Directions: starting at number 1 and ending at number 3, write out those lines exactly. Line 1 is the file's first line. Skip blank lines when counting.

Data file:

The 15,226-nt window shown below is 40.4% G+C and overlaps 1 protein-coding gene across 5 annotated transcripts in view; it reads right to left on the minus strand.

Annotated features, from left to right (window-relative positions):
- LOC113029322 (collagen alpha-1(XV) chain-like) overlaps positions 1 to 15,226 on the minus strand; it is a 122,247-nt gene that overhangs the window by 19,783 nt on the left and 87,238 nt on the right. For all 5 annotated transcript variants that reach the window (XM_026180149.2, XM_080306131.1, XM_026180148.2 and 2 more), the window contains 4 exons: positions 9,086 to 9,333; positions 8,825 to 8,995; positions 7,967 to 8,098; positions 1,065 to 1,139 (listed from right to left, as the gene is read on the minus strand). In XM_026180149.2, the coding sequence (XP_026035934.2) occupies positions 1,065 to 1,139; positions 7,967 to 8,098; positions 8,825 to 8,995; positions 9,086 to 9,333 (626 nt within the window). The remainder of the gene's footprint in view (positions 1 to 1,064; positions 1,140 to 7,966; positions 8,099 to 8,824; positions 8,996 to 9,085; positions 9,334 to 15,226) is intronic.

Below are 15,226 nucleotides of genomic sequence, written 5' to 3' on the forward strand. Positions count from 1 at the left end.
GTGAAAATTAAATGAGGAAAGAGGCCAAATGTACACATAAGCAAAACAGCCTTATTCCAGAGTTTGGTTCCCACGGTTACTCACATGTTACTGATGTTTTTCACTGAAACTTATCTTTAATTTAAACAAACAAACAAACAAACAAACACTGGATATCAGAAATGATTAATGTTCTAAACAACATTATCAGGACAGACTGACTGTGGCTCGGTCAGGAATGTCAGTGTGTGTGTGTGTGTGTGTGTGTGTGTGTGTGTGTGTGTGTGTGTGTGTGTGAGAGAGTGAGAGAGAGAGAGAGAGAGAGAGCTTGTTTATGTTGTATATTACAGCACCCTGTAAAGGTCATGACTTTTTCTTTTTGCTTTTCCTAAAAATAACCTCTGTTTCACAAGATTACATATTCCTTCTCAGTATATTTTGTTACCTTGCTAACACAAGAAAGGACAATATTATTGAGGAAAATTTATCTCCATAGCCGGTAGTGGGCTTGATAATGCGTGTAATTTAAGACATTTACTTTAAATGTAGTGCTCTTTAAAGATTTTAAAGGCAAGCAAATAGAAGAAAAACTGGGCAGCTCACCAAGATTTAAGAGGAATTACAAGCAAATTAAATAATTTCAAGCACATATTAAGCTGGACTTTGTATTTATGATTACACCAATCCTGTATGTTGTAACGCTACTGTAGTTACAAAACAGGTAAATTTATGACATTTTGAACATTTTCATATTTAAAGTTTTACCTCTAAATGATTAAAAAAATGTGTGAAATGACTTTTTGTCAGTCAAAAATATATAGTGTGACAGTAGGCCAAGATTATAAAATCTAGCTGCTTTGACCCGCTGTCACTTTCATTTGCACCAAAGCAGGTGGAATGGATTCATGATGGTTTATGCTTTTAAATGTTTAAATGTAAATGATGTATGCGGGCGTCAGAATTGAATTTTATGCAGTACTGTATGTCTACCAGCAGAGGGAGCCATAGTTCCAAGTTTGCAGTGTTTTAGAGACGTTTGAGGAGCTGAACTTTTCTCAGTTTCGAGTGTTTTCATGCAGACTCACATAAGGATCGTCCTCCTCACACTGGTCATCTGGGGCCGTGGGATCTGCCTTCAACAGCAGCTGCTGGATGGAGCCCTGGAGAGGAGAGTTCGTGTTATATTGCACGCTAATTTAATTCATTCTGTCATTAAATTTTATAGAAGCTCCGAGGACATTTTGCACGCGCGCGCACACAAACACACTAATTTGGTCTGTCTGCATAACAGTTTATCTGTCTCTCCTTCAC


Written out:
The 15,226-nt window shown below is 40.4% G+C and overlaps 1 protein-coding gene across 5 annotated transcripts in view; it reads right to left on the minus strand.

Annotated features, from left to right (window-relative positions):
- LOC113029322 (collagen alpha-1(XV) chain-like) overlaps positions 1 to 15,226 on the minus strand; it is a 122,247-nt gene that overhangs the window by 19,783 nt on the left and 87,238 nt on the right. For all 5 annotated transcript variants that reach the window (XM_026180149.2, XM_080306131.1, XM_026180148.2 and 2 more), the window contains 4 exons: positions 9,086 to 9,333; positions 8,825 to 8,995; positions 7,967 to 8,098; positions 1,065 to 1,139 (listed from right to left, as the gene is read on the minus strand). In XM_026180149.2, the coding sequence (XP_026035934.2) occupies positions 1,065 to 1,139; positions 7,967 to 8,098; positions 8,825 to 8,995; positions 9,086 to 9,333 (626 nt within the window). The remainder of the gene's footprint in view (positions 1 to 1,064; positions 1,140 to 7,966; positions 8,099 to 8,824; positions 8,996 to 9,085; positions 9,334 to 15,226) is intronic.